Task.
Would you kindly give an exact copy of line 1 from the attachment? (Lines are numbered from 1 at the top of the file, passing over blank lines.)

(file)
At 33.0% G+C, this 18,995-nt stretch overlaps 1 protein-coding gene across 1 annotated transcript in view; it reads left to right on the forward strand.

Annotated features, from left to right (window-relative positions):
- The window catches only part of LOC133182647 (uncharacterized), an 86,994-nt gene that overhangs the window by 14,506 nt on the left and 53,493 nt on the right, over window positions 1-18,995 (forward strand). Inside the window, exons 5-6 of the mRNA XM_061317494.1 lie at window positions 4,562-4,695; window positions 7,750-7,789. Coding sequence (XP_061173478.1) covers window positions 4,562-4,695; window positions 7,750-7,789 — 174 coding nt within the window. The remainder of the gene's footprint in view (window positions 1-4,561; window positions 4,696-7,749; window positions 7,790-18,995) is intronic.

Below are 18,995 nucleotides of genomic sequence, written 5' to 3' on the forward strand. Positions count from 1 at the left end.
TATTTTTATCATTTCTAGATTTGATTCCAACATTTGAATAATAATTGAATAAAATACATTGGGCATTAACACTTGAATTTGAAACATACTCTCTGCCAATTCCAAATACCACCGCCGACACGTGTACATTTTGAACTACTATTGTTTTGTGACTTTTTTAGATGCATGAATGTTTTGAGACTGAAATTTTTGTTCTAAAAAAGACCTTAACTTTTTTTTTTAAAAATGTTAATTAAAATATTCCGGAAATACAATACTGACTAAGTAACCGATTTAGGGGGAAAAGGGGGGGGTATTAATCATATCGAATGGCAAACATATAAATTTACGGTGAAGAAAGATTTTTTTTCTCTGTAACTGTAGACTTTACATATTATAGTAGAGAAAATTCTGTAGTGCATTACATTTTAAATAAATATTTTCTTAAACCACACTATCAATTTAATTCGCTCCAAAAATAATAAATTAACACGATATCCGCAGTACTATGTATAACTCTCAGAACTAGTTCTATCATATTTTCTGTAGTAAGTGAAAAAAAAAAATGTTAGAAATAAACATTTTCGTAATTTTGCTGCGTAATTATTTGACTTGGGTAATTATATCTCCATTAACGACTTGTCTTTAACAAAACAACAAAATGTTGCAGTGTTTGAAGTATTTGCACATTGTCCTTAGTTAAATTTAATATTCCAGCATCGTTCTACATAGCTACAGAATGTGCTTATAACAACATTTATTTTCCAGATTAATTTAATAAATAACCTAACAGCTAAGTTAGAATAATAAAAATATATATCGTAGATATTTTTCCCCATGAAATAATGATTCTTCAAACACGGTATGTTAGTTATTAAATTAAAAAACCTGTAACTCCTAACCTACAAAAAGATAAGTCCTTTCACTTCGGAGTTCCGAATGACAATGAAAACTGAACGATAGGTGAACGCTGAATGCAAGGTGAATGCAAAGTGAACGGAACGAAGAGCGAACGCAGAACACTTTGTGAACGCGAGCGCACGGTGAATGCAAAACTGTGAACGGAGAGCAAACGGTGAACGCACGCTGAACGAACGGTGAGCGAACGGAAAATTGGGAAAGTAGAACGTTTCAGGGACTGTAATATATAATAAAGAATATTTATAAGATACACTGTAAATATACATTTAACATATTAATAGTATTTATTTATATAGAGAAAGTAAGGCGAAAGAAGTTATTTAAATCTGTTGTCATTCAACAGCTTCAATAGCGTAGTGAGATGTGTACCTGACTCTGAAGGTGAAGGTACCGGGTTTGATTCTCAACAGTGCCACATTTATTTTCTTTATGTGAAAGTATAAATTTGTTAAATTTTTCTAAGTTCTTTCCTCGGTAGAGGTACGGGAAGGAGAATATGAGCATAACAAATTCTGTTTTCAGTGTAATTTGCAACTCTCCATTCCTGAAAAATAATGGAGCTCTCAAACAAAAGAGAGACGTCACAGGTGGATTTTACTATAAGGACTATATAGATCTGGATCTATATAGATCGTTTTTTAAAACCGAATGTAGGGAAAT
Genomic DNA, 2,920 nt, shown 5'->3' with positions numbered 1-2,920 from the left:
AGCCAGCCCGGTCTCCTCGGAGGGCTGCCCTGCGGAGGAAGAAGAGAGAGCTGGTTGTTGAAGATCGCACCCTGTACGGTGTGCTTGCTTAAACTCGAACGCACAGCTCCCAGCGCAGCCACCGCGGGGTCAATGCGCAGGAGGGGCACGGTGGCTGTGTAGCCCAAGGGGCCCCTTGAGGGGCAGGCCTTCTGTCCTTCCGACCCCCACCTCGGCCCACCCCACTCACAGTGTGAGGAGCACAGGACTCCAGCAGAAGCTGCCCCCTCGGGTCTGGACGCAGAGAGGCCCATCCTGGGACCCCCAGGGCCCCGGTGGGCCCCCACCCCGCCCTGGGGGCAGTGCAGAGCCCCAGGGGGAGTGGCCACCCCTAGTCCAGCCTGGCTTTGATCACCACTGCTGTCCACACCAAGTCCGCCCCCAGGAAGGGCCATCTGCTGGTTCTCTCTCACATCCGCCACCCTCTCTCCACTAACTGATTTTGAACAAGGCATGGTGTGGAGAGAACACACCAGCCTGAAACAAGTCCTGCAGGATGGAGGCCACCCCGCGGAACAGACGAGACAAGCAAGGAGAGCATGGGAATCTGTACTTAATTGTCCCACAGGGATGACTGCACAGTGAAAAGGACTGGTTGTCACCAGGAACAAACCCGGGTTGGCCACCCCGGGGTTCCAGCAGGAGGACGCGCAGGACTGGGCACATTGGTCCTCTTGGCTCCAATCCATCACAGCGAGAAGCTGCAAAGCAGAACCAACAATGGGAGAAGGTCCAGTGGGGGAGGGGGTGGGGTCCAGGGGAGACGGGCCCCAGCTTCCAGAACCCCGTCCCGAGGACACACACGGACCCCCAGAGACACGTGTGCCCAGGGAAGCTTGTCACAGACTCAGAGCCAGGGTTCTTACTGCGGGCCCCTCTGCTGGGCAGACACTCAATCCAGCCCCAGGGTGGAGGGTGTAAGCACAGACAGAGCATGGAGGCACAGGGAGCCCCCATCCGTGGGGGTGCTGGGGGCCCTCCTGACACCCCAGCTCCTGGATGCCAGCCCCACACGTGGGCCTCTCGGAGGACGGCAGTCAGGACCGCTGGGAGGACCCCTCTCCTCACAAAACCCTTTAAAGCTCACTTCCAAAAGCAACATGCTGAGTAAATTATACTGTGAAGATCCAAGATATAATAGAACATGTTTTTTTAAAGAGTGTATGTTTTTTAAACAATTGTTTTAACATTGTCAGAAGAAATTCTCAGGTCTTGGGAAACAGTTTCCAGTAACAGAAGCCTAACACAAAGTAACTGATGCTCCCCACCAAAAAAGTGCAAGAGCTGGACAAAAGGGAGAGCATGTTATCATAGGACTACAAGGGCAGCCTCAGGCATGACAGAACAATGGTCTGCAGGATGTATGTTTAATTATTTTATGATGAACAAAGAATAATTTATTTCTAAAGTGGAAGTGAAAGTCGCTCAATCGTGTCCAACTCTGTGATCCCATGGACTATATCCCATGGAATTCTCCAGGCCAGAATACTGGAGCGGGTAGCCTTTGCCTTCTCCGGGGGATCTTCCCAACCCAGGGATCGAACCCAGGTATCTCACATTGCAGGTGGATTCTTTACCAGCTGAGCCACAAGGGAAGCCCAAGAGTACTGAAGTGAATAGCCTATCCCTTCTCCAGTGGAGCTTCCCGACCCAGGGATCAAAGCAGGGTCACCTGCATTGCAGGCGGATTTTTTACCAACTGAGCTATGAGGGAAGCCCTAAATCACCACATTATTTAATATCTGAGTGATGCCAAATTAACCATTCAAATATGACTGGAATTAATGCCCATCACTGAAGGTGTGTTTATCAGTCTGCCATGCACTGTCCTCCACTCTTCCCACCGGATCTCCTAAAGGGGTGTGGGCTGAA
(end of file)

At 33.0% G+C, this 18,995-nt stretch overlaps 1 protein-coding gene across 1 annotated transcript in view; it reads left to right on the forward strand.